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Sunday, June 25, 2017

Stop Judging

“Stop judging, that you may not be judged. For as you judge, so will you be judged, and the measure with which you measure will be measured out to you. Why do you notice the splinter in your brother’s eye, but do not perceive the wooden beam in your own eye?" Mt 7: 1-2

Although Pope Francis shocked many a couple of years ago when he insisted that he would not judge homosexual persons, it is his ongoing pastoral example that calls believers everywhere not only not to judge others, but to look rather at their strengths and virtues. When writing his apostolic exhortation, The Joy of the Gospel, the Holy Father further challenged us to revisit our priorities personally and communally,
I prefer a Church which is bruised, hurting and dirty because it has been out on the streets, rather than a Church which is unhealthy from being confined and from clinging to its own security. I do not want a Church concerned with being at the center and then ends by being caught up in a web of obsessions and procedures.(1)
It should be clear that when the Holy Father encourages us to "hit the streets", he is also reminding us that people who are engaged in trying to help others and proclaim the Gospel have little time to judge others. They are too busy being Good News.

Today, if you are tempted to judge someone, praise them instead.

Do you know people like Pope Francis who refuse to judge others?

Saturday, June 24, 2017

Do not be Afraid

"What I say to you in the darkness, speak in the light; what you hear whispered, proclaim on the housetops. And do not be afraid of those who kill the body but cannot kill the soul." Mt 10: 27-28

Fear is an incredible motivator. Threatened with losing our life or reputation, we might do anything. Some run away; others start a fight. Jesus asks us to transform our fear into action for good. Recognizing how natural it is to be afraid when faced with doing something new or agitating to others, we ask for the grace to discern how best to speak and live the gospel despite the consequences.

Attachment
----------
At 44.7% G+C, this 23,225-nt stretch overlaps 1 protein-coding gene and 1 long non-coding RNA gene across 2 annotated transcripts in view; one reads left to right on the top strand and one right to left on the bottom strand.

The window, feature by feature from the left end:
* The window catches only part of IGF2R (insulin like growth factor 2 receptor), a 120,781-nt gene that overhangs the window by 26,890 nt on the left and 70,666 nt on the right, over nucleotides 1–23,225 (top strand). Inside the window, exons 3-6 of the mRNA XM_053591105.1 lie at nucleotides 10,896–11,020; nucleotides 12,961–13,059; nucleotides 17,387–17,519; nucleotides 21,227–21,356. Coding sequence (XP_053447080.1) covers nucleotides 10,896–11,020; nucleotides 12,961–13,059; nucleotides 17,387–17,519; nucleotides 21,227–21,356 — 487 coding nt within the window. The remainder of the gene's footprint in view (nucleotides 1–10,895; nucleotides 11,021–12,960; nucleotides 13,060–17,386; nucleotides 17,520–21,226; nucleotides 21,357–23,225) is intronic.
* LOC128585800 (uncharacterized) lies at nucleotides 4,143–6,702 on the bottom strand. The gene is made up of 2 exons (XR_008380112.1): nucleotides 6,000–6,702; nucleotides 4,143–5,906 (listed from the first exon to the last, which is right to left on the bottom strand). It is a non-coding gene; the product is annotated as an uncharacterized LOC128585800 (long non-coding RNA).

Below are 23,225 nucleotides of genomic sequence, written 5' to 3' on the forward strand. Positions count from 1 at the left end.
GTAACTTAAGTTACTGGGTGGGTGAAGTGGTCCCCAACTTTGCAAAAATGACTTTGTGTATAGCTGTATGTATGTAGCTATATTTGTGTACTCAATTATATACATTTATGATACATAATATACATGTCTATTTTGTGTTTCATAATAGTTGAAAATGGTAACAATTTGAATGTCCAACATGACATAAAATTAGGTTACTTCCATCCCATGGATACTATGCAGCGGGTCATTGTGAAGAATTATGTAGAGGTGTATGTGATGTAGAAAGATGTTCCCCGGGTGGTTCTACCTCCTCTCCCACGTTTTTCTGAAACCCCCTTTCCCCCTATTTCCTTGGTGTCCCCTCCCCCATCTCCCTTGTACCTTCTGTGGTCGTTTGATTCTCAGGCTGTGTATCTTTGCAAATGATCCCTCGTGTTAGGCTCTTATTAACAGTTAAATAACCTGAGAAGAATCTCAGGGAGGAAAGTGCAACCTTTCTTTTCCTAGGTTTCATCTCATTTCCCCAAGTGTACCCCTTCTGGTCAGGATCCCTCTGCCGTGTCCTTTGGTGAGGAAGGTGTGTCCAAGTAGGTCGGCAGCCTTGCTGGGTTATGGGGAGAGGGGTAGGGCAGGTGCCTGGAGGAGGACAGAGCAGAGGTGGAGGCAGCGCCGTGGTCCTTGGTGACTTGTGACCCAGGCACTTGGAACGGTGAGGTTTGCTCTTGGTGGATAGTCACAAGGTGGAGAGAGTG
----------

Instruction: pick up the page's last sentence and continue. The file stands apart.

Trying to avoid fear or deny it will never be a successful strategy in the long run. Either we confront our fears in an effort to discover where they might be leading us in faith, or we are haunted by them our entire lives. Jesus gives us an option by promising always to be with us, but it is up to us to accept his help and trust that the result will be for the good of all.

Today, face one fear and see where it leads.

What fears most immobilize you?

Friday, June 23, 2017

The Birth of John the Baptist

"The LORD called me from birth, from my mother’s womb he gave me my name. He made of me a sharp-edged sword and concealed me in the shadow of his arm." Is 49: 1-2

The word picture of John the Baptist created by the evangelist Luke is both charming and challenging. Clear thinking, focused, lean and a little mean, John was not afraid to say what he was thinking to anyone, even if it put his life in danger. The Baptist is a traditional hero who both knows and accepts himself. Acknowledging that he is unworthy to untie the sandal strap of the Lord, John insists he is not the Messiah. Both honest and transparent, John's reward for his goodness will be a gruesome death.

John the Baptist is also the first to recognize Jesus when he leaps in his mother's womb as the newly pregnant Mary approaches his childhood home. Excited by the arrival of his Messiah, John senses even before his birth that his visitor will change everything about his life, and in this he becomes an example for every Christian.

John is the forerunner of Jesus, the one who will prepare his way and so must we in our culture, country and time.  John's insistence that "He must increase, and I must decrease," (John 3:30) will become a mantra for Christians throughout the ages.

Today, be yourself. Don't try to be God.

What most challenges you in the life of John the Baptist?

Thursday, June 22, 2017

The Solemnity of the Sacred Heart

"You are a people sacred to the LORD, your God; he has chosen you from all the nations on the face of the earth to be a people peculiarly his own." Dt 7:6

The feast of the Sacred Heart reminds us that we are embodied, that our faith celebrates not just the salvation of our souls, but our entire person. Like the feast of the Body and Blood of the Lord, the feast of the Sacred Heart counters any tendency in the Christian community to forget the God sent his son among us as a fully human person and through him reminded us that God wants to be us with us body and soul forever. How our resurrected bodies might look is not the issue. That we will be with God in our bodies is.

The scriptures are forever reminding us of this, but in a world where so many live in large cities, we can forget the importance of creation, all of which manifests the glory and face of God in marvelous ways. The Canticle of Daniel even reminds creation itself to praise and bless the Lord. Listen:
Sun and moon, bless the Lord; praise and exalt him above all forever. Stars of heaven, bless the Lord; praise and exalt him above all forever. Every shower and dew, bless the Lord; praise and exalt him above all forever. All you winds, bless the Lord; praise and exalt him above all forever. Fire and heat, bless the Lord; praise and exalt him above all forever. Dew and rain, bless the Lord, praise and exalt him above all forever.
Today's feast calls us to come closer to the heart of Jesus where we will find mercy, consolation and hope. What else could we desire.

Whose loving heart has most formed you in faith?